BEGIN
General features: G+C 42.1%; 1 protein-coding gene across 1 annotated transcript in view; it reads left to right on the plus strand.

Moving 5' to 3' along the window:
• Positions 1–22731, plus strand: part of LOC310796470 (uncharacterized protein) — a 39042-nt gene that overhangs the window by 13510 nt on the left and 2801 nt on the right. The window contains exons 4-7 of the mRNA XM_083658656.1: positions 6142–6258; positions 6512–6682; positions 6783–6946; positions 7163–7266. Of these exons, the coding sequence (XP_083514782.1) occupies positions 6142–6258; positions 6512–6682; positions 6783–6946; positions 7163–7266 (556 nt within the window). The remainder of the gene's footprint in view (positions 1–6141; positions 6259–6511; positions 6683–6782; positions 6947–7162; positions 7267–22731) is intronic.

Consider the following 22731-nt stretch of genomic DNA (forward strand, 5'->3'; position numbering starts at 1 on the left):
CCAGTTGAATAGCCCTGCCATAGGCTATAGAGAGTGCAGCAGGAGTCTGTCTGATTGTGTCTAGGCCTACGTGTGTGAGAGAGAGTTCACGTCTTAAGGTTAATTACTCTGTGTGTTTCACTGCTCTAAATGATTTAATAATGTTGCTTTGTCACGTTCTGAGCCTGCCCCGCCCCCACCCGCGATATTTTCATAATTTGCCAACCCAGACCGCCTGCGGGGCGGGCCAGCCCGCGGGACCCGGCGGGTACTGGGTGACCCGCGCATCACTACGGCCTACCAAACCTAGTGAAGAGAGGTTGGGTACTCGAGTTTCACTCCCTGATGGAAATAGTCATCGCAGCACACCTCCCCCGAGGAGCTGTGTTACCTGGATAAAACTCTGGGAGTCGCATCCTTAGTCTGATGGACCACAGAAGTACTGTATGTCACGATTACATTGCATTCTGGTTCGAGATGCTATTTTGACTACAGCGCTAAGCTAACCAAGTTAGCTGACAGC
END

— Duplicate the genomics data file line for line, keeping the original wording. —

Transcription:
General features: G+C 42.1%; 1 protein-coding gene across 1 annotated transcript in view; it reads left to right on the plus strand.

Moving 5' to 3' along the window:
• Positions 1–22731, plus strand: part of LOC310796470 (uncharacterized protein) — a 39042-nt gene that overhangs the window by 13510 nt on the left and 2801 nt on the right. The window contains exons 4-7 of the mRNA XM_083658656.1: positions 6142–6258; positions 6512–6682; positions 6783–6946; positions 7163–7266. Of these exons, the coding sequence (XP_083514782.1) occupies positions 6142–6258; positions 6512–6682; positions 6783–6946; positions 7163–7266 (556 nt within the window). The remainder of the gene's footprint in view (positions 1–6141; positions 6259–6511; positions 6683–6782; positions 6947–7162; positions 7267–22731) is intronic.

Consider the following 22731-nt stretch of genomic DNA (forward strand, 5'->3'; position numbering starts at 1 on the left):
CCAGTTGAATAGCCCTGCCATAGGCTATAGAGAGTGCAGCAGGAGTCTGTCTGATTGTGTCTAGGCCTACGTGTGTGAGAGAGAGTTCACGTCTTAAGGTTAATTACTCTGTGTGTTTCACTGCTCTAAATGATTTAATAATGTTGCTTTGTCACGTTCTGAGCCTGCCCCGCCCCCACCCGCGATATTTTCATAATTTGCCAACCCAGACCGCCTGCGGGGCGGGCCAGCCCGCGGGACCCGGCGGGTACTGGGTGACCCGCGCATCACTACGGCCTACCAAACCTAGTGAAGAGAGGTTGGGTACTCGAGTTTCACTCCCTGATGGAAATAGTCATCGCAGCACACCTCCCCCGAGGAGCTGTGTTACCTGGATAAAACTCTGGGAGTCGCATCCTTAGTCTGATGGACCACAGAAGTACTGTATGTCACGATTACATTGCATTCTGGTTCGAGATGCTATTTTGACTACAGCGCTAAGCTAACCAAGTTAGCTGACAGC